Empirical research on growth and development strategy
In this chapter, we discuss our empirical research on growth and development strategy with premises and hypotheses. We explain the study methodology, including sample selection, operational definition and measurement for variables and statistical methods.
To guide practice, research and public policy, the study of the growth and development strategy of MNC subsidiaries ought to be based on both robust theoretical foundation as well as first-hand empirical research. MNCs face a challenge of how to align their subsidiaries’ functional and business strategies with the parent company’s overall global strategy, while being flexible in satisfying the unique local characteristics and demands. In this chapter, the empirical aspects of the growth and development strategy of the MNC subsidiaries in China are investigated.
These issues will guide subsidiaries and MNCs to participate in competition in China. Figure 4.1 gives an overview of the research model guiding our empirical analysis.
The empirical study is based on an analytical framework (Figure 4.2), identified and based on the theoretical as well as the historical backgrounds of MNC subsidiaries in China. The analytical framework is based on four premises and 15 conceptual components deriving from the MNC subsidiary S-SWOT analysis.
The 15 conceptual components are: (1) investment entry modes; (2) shareholding ratio; (3) growth and development strategy factors; (4) strategic posture or SWOT factors; (5) the most significant competitive advantages; (6) the most significant competitive advantage initiatives; (7) relationship with the parent company and with other subsidiaries; (8) integration and localisation; (9) mergers and acquisitions (M&As) and strategic alliances; (10) financing strategy; (11) knowledge transfer strategy; (12) marketing strategy; (13) human resource strategy; (14) R&D strategy; and (15) strategic blunders.
A sample of 400 MNC subsidiaries was identified and approached using postal mail between October 2004 and April 2005, across more than 15 cities in China, including Shanghai, Beijing, Tianjin, Dalian, Fuzhou, Guangzhou, Hefei, Jinan, Changchun, Suzhou, Qingdao, Lianyungang, Anhui, Weihai and Songwan. Follow-up was conducted by telephone and email. To obtain greater participation from the MNC subsidiaries, support was elicited from the Ministry of Foreign Trade, provincial foreign economic bureaus and local municipality economic departments and offices in charge of the economic and technological zones. Support was also elicited from Seoul University and the South Korea Manufacturing Research Association to translate the instruments into Korean and to reach out to Korean MNC subsidiaries in China. By the end of May 2005, a total of 150 survey responses were obtained (37.5 per cent), of which 128 were usable (32 per cent). In addition to the surveys, interviews were conducted with many of the subsidiaries.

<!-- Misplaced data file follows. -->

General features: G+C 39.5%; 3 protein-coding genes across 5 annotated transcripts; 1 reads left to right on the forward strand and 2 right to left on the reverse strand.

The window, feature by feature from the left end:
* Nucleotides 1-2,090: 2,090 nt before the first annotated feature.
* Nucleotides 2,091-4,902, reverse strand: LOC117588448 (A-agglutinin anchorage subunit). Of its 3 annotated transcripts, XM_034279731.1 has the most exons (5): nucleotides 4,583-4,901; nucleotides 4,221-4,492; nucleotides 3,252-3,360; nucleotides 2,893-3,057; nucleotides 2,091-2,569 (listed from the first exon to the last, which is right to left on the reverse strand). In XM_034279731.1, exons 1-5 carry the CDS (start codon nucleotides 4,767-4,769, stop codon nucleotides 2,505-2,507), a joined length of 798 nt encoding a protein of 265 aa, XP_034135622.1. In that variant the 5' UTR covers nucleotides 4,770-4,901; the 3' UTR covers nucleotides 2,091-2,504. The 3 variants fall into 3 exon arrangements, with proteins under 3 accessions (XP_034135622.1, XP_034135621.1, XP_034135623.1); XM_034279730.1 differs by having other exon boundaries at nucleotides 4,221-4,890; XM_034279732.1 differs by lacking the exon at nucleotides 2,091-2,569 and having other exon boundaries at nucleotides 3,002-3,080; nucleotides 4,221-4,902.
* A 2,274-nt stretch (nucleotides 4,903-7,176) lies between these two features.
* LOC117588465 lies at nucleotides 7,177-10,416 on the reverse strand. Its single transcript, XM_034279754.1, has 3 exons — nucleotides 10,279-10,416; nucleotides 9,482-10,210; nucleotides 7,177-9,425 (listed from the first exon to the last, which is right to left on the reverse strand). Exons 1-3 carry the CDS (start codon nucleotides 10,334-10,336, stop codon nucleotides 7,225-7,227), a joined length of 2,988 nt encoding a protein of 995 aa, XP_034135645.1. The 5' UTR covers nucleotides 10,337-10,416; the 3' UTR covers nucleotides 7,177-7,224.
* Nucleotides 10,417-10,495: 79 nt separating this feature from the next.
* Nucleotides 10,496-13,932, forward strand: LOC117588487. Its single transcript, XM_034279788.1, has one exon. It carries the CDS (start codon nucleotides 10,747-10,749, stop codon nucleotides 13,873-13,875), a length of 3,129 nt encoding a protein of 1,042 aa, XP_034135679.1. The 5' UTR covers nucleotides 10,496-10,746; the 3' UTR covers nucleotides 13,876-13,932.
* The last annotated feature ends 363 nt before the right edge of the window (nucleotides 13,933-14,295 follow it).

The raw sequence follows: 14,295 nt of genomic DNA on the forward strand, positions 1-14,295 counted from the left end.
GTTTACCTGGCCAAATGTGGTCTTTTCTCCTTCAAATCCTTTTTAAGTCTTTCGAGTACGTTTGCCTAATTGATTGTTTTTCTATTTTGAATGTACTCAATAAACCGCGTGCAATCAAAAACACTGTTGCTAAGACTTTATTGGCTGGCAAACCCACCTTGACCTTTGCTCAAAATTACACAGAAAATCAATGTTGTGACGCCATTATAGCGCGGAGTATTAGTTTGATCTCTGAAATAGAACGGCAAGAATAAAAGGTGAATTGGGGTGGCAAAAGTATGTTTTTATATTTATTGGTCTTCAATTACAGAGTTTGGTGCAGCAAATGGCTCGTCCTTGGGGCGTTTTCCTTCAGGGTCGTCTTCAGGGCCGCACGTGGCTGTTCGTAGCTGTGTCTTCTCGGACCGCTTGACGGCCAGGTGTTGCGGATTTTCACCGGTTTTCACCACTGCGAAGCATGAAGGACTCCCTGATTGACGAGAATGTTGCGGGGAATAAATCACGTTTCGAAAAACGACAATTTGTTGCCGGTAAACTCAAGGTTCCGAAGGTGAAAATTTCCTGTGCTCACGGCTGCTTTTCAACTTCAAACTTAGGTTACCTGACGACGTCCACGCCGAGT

Table 4.1 gives the demographic of the respondents. Of the 128 respondents, 26 were board-level (board chairman, vice chairman, member or CEO), and 62 belonged to the top management teams. Twenty-eight of the MNC subsidiaries represented by these respondents were from the USA; 22 from Japan; 25 from the European Union; 43 from South Korea; and 10 from other nations. The wholly and majority foreign-owned MNC subsidiaries account for 97.7 per cent among all the sampled MNC subsidiaries.
Several statistical methods were used for data analysis using SPSS software: factor analysis, cluster analysis, correlation coefficient analysis, independent samples t-test method and independent non-parametric test, ANOVA analysis and the weighted average method.
To guide our empirical investigation, we formulate a set of hypotheses on the behaviour of MNC subsidiaries in China, corresponding to each of the 15 conceptual components in the analytical framework. Operational measures for each of the hypotheses are also specified. The following chapters discuss these hypotheses and results in two parts: (1) strategic intent focusing on investment and competitive factors; (2) corporate and functional strategies.